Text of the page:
A study found that among young adults, women and people of color waited longer at the emergency department (ED) to be seen by physicians for chest pain. These findings were published in the Journal of the American Heart Association.

Investigators at the New York University Grossman School of Medicine sourced data for this study from the Centers for Disease Control and Prevention’s National Hospital Ambulatory Medical Care Survey (NHAMCS)-ED collected between 2014 and 2018. Patients (n=29,730,145) aged 18 to 55 years who sought medical care at the ED for chest pain were evaluated for wait times and treatments on the basis of gender and ethnicity.

Women (n=16,880,659) and men (n=12,849,486) were aged mean 37.6±10.6 and 38.8±10.7 years (P =.016); 37.3% and 31.6% were persons of color (P =.026); 82.5% and 78.7% did not arrive by ambulance; and 86.6% and 89.0% were first-time ED visitors for chest pain, respectively.


Continue Reading

Women presenting with chest pain were more likely to have asthma, chronic obstructive pulmonary disease, depression, and obesity (all P £.044) and less likely to present with hypertension or substance abuse (both P £.004) compared with men.

Women were less likely to be seen immediately (P =.011), to be seen by a consulting physician (P =.001), to be prescribed antiplatelet agents (P =.004) or antianginal medications (P =.002), and to be diagnosed with hypertensive disease (P =.011) or coronary atherosclerosis and other heart disease (P =.044). In the multivariate model, men were more likely to be seen at any given time (adjusted hazard ratio [aHR], 1.15; 95% CI, 1.05-1.26; P =.004) and women were less likely to be admitted to the hospital for observation (adjusted odds ratio [aOR], 1.40; 95% CI, 1.08-1.81; P =.011).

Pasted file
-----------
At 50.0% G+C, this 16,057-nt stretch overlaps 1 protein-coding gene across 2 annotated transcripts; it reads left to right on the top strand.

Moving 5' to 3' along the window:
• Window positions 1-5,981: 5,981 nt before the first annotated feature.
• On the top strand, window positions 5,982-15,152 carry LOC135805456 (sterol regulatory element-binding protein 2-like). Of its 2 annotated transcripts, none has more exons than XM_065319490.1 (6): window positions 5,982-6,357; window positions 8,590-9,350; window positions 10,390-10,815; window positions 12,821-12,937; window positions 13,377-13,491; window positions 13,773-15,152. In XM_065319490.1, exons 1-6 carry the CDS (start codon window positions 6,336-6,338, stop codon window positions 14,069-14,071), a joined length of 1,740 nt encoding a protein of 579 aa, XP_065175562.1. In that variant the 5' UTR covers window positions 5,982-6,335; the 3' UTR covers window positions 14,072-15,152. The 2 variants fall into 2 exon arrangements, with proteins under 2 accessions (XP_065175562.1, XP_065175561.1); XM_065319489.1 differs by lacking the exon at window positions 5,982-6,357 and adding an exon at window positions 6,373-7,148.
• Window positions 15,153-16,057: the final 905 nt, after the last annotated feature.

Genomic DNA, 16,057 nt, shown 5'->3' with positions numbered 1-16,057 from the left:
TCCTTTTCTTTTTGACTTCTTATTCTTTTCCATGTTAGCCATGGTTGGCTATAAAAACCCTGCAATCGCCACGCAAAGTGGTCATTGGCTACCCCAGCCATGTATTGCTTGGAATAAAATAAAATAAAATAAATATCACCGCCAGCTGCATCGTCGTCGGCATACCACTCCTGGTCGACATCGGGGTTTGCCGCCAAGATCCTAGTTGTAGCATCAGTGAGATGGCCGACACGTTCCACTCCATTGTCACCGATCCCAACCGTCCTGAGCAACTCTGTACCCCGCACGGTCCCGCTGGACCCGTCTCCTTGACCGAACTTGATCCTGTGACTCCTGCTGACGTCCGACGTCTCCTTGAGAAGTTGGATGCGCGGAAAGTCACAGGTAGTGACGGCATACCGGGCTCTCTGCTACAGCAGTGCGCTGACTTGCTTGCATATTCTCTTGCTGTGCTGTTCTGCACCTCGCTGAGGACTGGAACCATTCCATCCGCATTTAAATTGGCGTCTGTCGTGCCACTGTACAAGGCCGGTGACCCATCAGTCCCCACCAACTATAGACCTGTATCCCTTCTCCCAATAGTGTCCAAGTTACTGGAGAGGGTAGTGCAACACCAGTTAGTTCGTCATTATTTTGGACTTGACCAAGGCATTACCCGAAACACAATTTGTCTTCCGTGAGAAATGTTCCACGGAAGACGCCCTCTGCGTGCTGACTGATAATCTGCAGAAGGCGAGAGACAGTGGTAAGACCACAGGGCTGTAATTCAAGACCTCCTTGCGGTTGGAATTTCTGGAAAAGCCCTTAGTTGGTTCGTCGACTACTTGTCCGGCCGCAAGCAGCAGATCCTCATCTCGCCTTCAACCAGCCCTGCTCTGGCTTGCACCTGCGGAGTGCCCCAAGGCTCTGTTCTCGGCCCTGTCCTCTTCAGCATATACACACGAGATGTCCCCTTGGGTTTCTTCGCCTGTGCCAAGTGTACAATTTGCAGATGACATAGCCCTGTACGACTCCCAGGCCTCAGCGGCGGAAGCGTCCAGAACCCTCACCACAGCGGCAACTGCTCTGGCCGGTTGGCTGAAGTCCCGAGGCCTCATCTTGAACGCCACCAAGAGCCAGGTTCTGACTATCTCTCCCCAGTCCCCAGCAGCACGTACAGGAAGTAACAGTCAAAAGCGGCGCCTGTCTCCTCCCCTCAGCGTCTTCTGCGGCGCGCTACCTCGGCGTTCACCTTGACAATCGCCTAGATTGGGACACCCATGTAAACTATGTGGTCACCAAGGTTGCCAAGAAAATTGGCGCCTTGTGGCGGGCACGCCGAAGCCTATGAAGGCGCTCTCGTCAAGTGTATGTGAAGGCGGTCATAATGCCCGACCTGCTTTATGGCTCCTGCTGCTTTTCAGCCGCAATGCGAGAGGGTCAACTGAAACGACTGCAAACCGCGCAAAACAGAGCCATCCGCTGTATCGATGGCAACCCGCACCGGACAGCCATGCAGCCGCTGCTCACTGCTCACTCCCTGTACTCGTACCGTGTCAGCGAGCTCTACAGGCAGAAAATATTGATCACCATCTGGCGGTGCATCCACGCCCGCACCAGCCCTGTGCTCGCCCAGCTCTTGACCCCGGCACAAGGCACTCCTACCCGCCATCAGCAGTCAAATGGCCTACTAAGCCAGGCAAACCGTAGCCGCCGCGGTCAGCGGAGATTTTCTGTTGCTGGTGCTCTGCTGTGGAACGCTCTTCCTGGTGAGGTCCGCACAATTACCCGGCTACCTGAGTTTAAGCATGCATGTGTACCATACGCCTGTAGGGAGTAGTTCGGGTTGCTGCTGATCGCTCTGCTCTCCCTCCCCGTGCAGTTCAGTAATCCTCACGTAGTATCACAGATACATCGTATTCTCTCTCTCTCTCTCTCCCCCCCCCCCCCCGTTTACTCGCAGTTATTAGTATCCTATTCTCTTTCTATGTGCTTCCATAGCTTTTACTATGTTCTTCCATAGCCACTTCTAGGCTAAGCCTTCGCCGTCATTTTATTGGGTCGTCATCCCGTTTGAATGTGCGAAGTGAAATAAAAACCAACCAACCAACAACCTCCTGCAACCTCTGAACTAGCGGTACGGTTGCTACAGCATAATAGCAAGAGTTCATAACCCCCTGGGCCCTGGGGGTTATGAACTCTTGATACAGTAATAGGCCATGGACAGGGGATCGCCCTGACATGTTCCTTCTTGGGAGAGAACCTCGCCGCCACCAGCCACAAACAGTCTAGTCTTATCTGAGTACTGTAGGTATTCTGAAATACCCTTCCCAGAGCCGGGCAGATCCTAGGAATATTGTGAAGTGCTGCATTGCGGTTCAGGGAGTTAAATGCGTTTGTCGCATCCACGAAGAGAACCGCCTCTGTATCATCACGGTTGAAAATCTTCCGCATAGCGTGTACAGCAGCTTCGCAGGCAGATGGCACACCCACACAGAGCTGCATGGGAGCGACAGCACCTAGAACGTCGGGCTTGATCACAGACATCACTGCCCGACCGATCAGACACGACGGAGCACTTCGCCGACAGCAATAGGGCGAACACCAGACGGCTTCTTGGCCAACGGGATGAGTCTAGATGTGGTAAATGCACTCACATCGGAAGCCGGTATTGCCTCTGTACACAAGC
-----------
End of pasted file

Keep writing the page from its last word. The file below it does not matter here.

Stratified by gender and ethnicity, women of color were more likely to have hypertension and obesity than White women (both P £.014) and men of color were less likely to have hyperlipidemia or depression than White men (both P £.003).

Women and men of color waited longer than White women and men (both P =.006); women of color were less likely to receive antiplatelet agents (P <.001), narcotic analgesics (P =.002), or benzodiazepines (P =.019); and men of color were less likely to receive antianginal medications (P <.001) or narcotics (P =.013), but more likely to receive non-steroidal anti-inflammatory drugs (P =.038). In the multivariate assessment, people of color were less likely to be seen by a provider at any time (aHR, 0.82; 95% CI, 0.73-0.93; P =.001).

Although differences were observed in the raw data, no differences on the basis of gender or ethnicity were observed for receiving electrocardiography, cardiac enzyme testing, or emergent triage after multivariate adjustment.

This study may have been limited by only evaluating chest pain even though some patients with acute myocardial infarction can present with other symptoms.

The study authors concluded that these data indicated that women and people of color who presented at the ED with chest pain waited longer to be evaluated by a physician and were less likely to be given medications for acute myocardial infarction.

Disclosure: An author declared affiliations with industry. Please refer to the original article for a full list of disclosures.

Reference

Banco D, Chang J, Talmor N, et al. Sex and race differences in the evaluation and treatment of young adults presenting to the emergency department with chest pain. J Am Heart Assoc. Published online May 4, 2022. doi:10.1161/JAHA.121.024199